Specifically, a magma consists of a set with a single binary operation on it, which is usually (but not always) interpreted as a kind of multiplication. No axioms are required of the operation for it to define a magma. Magmas are not often studied as such; instead there are several different kinds of magmas, depending on what axioms one might require of the operation. Commonly studied types of magmas include:
- quasigroups -- nonempty magmas where division is always possible;
- loopss -- quasigroups with identity elements;
- semigroups -- magmas where the operation is associative;
- monoids -- semigroups with identity elements;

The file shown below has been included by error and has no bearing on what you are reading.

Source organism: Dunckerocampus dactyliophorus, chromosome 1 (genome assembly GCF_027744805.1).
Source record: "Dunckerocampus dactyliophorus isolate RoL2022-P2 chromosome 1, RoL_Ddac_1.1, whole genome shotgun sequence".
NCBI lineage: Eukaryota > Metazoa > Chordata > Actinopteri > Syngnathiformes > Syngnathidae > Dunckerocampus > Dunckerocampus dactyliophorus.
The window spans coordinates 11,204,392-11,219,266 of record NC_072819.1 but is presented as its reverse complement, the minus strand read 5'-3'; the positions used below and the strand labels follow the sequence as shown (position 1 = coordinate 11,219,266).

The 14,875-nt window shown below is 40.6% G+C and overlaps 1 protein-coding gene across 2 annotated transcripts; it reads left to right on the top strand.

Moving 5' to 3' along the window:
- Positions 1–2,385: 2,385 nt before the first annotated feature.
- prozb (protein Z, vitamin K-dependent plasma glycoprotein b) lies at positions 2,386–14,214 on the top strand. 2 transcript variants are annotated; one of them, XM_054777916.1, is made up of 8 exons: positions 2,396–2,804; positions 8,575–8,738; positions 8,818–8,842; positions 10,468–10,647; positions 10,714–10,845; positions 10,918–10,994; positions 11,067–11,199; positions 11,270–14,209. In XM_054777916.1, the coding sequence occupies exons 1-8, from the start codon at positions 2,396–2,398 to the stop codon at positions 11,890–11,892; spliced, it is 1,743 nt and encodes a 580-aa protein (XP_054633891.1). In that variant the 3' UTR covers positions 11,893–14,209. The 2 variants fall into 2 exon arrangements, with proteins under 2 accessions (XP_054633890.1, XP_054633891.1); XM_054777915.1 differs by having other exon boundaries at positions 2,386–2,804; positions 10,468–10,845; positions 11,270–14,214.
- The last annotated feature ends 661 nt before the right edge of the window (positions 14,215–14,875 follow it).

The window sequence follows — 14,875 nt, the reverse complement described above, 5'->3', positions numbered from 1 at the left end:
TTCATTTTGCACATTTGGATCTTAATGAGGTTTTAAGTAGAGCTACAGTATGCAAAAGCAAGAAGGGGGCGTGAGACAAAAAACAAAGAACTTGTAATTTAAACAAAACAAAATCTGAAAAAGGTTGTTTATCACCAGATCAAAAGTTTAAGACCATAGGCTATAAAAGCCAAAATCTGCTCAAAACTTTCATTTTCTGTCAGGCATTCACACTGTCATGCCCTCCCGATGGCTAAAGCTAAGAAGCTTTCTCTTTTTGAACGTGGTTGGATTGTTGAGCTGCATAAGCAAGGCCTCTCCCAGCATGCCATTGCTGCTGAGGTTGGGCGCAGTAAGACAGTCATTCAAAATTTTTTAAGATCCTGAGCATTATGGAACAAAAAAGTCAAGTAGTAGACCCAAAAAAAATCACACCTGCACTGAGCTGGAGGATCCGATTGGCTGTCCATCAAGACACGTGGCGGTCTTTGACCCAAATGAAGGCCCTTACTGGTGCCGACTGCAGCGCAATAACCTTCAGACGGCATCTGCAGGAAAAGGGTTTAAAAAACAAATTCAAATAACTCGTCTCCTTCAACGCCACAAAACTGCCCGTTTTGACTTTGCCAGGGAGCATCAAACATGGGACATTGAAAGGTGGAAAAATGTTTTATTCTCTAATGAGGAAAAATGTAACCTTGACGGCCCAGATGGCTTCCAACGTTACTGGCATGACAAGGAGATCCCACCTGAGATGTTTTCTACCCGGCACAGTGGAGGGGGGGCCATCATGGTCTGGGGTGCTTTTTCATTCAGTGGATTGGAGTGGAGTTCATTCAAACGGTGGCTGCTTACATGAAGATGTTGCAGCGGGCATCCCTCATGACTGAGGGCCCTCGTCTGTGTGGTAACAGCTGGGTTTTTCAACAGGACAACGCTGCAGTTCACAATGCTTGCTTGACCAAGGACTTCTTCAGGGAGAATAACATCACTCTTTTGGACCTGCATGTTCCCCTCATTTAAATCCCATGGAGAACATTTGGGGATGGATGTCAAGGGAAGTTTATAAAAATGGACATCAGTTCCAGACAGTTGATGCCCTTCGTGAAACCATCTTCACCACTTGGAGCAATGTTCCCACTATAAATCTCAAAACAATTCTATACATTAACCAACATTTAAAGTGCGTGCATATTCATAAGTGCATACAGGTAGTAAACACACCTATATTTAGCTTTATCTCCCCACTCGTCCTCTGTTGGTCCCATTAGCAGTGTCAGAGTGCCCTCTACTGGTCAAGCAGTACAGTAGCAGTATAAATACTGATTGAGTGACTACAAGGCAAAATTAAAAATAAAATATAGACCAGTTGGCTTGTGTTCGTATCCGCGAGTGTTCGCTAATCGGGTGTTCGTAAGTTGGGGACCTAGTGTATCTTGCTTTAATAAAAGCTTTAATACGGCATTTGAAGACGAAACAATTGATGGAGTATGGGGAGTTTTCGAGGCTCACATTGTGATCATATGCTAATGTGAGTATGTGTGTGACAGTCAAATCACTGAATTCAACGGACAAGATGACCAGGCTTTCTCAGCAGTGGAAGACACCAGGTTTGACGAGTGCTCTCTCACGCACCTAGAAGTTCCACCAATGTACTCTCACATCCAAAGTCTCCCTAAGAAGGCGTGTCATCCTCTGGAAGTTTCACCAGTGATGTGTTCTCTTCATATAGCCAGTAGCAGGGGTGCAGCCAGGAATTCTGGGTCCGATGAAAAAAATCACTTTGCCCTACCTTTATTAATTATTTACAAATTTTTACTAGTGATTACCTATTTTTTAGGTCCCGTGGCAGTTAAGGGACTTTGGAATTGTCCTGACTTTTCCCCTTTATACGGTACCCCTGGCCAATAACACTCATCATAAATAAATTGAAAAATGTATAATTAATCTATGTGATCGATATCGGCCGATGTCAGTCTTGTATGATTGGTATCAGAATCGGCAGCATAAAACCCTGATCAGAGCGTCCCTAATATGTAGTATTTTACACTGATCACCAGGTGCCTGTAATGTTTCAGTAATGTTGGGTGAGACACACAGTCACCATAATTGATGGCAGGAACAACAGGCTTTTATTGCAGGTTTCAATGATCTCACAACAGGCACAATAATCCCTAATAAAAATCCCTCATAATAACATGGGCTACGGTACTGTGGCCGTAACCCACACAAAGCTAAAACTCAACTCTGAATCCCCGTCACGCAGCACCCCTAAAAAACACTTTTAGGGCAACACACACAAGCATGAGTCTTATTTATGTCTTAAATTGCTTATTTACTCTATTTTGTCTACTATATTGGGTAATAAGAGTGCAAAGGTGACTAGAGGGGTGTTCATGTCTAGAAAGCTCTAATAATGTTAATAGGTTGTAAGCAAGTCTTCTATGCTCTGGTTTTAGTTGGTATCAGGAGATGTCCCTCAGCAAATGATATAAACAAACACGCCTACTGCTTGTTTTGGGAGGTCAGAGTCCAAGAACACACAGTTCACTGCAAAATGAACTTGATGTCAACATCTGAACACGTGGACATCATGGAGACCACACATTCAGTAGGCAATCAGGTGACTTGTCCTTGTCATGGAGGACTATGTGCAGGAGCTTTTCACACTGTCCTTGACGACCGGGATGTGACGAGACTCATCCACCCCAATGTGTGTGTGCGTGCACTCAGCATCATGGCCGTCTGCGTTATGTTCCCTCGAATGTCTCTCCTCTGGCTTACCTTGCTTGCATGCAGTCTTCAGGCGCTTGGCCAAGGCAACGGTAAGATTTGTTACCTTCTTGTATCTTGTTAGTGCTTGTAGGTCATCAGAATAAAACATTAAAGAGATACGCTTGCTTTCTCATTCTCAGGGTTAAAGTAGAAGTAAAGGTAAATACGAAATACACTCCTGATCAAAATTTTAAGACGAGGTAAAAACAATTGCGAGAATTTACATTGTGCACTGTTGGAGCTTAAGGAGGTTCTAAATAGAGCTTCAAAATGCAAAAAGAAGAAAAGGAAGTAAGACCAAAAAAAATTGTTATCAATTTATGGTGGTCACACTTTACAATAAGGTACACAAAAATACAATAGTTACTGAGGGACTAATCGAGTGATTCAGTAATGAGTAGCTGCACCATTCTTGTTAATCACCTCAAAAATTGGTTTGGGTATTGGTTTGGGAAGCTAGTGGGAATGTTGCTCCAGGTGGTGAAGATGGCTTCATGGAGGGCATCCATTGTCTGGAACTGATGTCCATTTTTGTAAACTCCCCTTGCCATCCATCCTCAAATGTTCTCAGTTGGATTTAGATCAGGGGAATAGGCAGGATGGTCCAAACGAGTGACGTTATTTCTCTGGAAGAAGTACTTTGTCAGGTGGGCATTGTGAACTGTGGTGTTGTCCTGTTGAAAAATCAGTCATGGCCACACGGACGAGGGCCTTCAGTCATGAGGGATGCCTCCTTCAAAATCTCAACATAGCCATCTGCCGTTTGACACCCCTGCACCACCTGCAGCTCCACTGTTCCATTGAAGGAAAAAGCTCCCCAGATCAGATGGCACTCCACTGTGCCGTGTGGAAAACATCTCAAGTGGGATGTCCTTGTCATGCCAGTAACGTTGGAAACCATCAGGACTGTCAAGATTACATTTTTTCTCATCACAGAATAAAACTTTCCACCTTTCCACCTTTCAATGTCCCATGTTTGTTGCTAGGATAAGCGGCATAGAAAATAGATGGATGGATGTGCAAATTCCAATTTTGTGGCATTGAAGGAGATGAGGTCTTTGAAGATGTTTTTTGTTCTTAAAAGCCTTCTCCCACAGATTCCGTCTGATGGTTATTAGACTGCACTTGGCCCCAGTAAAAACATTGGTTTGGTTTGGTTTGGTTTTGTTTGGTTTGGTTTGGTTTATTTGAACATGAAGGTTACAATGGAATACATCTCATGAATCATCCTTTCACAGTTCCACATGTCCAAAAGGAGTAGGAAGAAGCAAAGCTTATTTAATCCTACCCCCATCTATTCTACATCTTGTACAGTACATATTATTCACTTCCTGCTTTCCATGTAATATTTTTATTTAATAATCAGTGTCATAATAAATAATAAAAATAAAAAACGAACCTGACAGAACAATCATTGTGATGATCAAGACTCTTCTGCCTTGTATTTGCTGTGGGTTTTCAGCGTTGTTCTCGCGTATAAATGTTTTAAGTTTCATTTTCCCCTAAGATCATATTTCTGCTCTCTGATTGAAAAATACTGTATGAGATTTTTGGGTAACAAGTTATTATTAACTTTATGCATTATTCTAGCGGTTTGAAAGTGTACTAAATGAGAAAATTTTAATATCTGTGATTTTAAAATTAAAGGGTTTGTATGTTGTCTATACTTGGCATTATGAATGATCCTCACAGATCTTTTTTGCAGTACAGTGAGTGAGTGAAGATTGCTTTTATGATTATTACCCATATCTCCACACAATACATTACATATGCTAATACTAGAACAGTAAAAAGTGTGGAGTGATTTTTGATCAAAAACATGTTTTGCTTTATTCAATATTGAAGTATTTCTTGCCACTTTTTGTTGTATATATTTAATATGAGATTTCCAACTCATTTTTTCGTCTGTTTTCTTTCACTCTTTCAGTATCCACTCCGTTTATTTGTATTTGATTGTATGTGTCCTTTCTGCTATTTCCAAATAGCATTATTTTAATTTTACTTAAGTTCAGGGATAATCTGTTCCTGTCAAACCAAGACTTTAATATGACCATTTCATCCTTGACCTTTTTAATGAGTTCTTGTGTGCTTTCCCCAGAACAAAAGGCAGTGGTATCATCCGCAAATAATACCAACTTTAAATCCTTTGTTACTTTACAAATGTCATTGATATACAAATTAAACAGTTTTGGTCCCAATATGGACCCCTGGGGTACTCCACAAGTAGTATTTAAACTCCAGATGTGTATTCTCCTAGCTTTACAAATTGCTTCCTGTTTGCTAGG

- groupss -- monoids with inverse elements, or equivalently, associative quasigroups (which are always loops);
- abelian groups -- groups where the operation is commutative.
There is such a thing as a free magma on any set X. It can be described, in terms familiar in computer science, as the magma of binary trees with leaves labelled by elements of X, with operation the joining of trees at the root. It therefore has a foundational role in syntax.